In a sleep partner, snoring can be an irritating characteristic. But in a cat, snoring can be pretty cute sometimes. Occasional snoring in a feline is often harmless. Just like in people, snoring in cats can sometimes be caused by the sleep position they happen to be in. In other cats, a tendency to snore is just part of the breed’s characteristics. Persians, for instance, are a brachycephalic breed. This means they have shortened nasal passages that contribute to snoring. However, snoring can sometimes be indicative of an underlying health problem, so be sure to discuss your cat’s sleeping habits with your veterinarian.
Overweight and Obesity
There are a lot of health problems that can develop when a cat is overweight or obese. Carrying around a few extra pounds might also cause your cat to snore. This is because the excess fatty tissues place pressure on the tissues around the upper airway. It’s just one more reason why overweight cats should be encouraged to lose weight. Before putting your cat on a diet, take him or her to the vet to ask for dietary modification recommendations. In addition, you can encourage your cat to get more exercise through play.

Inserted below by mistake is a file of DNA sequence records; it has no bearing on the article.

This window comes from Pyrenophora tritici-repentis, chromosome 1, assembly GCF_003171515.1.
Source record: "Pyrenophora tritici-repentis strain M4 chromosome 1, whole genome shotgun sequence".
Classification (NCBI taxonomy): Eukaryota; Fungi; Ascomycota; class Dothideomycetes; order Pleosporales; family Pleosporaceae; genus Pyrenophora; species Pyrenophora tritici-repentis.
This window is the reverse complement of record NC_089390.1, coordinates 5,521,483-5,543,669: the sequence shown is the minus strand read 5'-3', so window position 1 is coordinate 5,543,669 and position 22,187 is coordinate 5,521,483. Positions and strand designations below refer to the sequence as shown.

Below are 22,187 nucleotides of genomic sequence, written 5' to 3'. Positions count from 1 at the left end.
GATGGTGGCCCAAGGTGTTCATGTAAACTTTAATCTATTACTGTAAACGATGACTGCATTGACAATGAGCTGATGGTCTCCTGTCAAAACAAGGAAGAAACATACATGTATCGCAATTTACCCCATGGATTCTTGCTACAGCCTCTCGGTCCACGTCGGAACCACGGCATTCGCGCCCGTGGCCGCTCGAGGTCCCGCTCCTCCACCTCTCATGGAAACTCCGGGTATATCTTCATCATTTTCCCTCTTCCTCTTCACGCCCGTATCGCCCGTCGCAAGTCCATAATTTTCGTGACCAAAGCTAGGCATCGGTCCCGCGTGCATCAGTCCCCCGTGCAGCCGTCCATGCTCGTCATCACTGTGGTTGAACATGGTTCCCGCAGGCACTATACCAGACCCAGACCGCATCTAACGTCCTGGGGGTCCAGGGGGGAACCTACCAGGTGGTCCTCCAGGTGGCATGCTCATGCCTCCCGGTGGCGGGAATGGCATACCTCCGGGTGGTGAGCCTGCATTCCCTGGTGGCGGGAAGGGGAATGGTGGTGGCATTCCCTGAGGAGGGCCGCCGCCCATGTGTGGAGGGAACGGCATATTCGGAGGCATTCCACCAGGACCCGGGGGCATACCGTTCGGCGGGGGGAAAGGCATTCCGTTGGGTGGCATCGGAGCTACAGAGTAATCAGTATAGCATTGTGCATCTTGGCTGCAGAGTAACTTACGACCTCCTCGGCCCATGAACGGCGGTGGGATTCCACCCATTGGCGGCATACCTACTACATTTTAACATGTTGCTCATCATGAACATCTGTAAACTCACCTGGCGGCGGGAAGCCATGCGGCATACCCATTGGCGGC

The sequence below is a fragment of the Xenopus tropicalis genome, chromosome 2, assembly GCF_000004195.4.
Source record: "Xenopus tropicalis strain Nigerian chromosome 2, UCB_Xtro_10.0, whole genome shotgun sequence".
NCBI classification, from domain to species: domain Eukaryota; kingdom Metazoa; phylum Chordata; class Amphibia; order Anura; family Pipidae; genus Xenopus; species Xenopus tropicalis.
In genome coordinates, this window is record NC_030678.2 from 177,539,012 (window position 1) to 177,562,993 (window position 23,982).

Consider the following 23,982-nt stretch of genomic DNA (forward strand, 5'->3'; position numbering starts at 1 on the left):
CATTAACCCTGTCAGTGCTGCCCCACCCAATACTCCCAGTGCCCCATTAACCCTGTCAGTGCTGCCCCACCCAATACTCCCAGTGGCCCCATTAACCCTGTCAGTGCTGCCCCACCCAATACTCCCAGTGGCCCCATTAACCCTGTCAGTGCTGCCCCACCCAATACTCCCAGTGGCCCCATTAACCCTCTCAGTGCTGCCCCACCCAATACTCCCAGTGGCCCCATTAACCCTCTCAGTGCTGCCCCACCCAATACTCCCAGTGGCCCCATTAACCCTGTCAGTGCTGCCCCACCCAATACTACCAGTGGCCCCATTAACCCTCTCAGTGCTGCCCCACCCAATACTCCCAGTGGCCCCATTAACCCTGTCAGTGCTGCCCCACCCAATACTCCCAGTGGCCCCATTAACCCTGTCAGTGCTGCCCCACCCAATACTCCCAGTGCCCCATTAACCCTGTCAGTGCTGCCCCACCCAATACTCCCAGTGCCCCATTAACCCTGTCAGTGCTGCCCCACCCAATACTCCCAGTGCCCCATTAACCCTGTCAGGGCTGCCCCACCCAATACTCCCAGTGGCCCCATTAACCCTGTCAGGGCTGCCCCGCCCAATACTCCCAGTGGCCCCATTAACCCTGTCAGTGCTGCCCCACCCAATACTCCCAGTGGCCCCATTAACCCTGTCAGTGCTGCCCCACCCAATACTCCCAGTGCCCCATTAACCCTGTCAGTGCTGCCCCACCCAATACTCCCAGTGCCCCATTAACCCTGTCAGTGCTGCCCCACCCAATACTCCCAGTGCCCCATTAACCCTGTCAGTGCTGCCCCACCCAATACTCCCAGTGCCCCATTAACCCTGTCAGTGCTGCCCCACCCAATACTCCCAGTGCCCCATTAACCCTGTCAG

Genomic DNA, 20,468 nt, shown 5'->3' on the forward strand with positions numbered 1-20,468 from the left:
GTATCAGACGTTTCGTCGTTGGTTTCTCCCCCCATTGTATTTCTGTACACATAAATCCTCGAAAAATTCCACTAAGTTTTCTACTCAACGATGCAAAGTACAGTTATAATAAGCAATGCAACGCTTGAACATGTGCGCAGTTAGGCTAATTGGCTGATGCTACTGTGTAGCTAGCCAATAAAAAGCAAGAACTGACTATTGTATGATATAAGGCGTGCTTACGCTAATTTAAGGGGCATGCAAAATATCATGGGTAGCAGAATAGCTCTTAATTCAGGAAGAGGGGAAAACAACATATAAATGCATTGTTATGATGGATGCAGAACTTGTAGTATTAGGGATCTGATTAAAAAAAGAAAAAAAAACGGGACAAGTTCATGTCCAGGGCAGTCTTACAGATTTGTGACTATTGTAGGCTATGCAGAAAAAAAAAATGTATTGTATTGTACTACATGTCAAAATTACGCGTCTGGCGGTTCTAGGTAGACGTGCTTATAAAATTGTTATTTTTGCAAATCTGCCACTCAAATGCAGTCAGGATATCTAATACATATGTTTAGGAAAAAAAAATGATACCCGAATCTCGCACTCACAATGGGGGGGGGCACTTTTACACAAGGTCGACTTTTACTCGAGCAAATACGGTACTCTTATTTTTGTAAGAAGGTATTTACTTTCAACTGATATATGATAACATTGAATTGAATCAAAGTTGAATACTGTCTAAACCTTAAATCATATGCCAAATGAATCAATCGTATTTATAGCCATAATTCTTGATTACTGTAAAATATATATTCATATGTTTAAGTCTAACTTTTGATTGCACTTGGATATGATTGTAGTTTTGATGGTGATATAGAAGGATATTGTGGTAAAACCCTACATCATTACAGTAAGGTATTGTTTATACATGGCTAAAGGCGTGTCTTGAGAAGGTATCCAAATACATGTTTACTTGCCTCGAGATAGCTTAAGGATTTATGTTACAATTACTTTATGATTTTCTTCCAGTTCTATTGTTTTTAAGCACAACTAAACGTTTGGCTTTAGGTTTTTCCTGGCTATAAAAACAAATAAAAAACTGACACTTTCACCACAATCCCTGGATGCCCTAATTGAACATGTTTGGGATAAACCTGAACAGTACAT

Sometimes, cats may develop nasopharyngeal polyps. Polyps are benign (non-cancerous) masses that typically begin in the middle ear and spread to the Eustachian tube. Eventually, the cavity at the back of the throat may become partially obstructed. This can cause snoring. Typically, vets recommend surgical removal of polyps.
It’s possible for cats to develop asthma, which can cause symptoms like noisy breathing and snoring. Please note that if your cat appears to have difficulty breathing, he or she requires emergency medical care. If your cat is diagnosed with asthma, the veterinarian may recommend ongoing medications to manage this chronic condition.
For all of your pets’ medical needs, you can turn to the trusted team at Horizon Animal Hospital. Our compassionate veterinarians and vet technicians treat every animal like family. Schedule your next appointment for your cat or dog at our office in Scottsdale by calling (480) 800-4559.